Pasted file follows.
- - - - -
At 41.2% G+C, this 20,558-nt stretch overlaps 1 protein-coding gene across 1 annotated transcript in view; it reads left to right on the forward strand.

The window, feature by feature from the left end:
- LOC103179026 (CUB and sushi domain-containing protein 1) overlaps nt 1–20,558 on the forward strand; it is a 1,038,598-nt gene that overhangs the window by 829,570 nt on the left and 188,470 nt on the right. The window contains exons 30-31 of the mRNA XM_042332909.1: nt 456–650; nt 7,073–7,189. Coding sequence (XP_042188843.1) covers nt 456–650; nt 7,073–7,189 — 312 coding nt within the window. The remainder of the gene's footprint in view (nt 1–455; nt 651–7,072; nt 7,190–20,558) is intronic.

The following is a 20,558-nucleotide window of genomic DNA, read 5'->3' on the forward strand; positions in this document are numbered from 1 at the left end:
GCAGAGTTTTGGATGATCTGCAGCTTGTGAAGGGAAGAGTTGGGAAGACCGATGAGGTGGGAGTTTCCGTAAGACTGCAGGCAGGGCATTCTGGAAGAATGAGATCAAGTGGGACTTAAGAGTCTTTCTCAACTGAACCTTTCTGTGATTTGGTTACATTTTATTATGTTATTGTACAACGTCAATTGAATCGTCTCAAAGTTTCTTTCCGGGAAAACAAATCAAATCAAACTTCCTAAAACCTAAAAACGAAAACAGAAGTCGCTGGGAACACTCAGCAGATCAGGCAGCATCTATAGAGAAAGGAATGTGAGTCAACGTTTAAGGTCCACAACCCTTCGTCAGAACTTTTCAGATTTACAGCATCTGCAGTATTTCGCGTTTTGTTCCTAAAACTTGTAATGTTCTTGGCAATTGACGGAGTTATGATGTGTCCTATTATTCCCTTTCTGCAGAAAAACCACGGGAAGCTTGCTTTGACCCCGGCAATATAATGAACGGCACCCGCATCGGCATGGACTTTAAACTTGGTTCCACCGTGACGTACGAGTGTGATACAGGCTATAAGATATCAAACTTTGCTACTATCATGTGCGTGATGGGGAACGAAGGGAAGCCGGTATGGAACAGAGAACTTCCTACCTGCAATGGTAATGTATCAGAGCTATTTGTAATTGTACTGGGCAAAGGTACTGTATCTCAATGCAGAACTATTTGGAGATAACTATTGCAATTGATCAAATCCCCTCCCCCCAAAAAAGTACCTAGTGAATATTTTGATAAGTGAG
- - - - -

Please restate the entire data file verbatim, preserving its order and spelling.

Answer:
At 41.2% G+C, this 20,558-nt stretch overlaps 1 protein-coding gene across 1 annotated transcript in view; it reads left to right on the forward strand.

The window, feature by feature from the left end:
- LOC103179026 (CUB and sushi domain-containing protein 1) overlaps nt 1–20,558 on the forward strand; it is a 1,038,598-nt gene that overhangs the window by 829,570 nt on the left and 188,470 nt on the right. The window contains exons 30-31 of the mRNA XM_042332909.1: nt 456–650; nt 7,073–7,189. Coding sequence (XP_042188843.1) covers nt 456–650; nt 7,073–7,189 — 312 coding nt within the window. The remainder of the gene's footprint in view (nt 1–455; nt 651–7,072; nt 7,190–20,558) is intronic.

The following is a 20,558-nucleotide window of genomic DNA, read 5'->3' on the forward strand; positions in this document are numbered from 1 at the left end:
GCAGAGTTTTGGATGATCTGCAGCTTGTGAAGGGAAGAGTTGGGAAGACCGATGAGGTGGGAGTTTCCGTAAGACTGCAGGCAGGGCATTCTGGAAGAATGAGATCAAGTGGGACTTAAGAGTCTTTCTCAACTGAACCTTTCTGTGATTTGGTTACATTTTATTATGTTATTGTACAACGTCAATTGAATCGTCTCAAAGTTTCTTTCCGGGAAAACAAATCAAATCAAACTTCCTAAAACCTAAAAACGAAAACAGAAGTCGCTGGGAACACTCAGCAGATCAGGCAGCATCTATAGAGAAAGGAATGTGAGTCAACGTTTAAGGTCCACAACCCTTCGTCAGAACTTTTCAGATTTACAGCATCTGCAGTATTTCGCGTTTTGTTCCTAAAACTTGTAATGTTCTTGGCAATTGACGGAGTTATGATGTGTCCTATTATTCCCTTTCTGCAGAAAAACCACGGGAAGCTTGCTTTGACCCCGGCAATATAATGAACGGCACCCGCATCGGCATGGACTTTAAACTTGGTTCCACCGTGACGTACGAGTGTGATACAGGCTATAAGATATCAAACTTTGCTACTATCATGTGCGTGATGGGGAACGAAGGGAAGCCGGTATGGAACAGAGAACTTCCTACCTGCAATGGTAATGTATCAGAGCTATTTGTAATTGTACTGGGCAAAGGTACTGTATCTCAATGCAGAACTATTTGGAGATAACTATTGCAATTGATCAAATCCCCTCCCCCCAAAAAAGTACCTAGTGAATATTTTGATAAGTGAG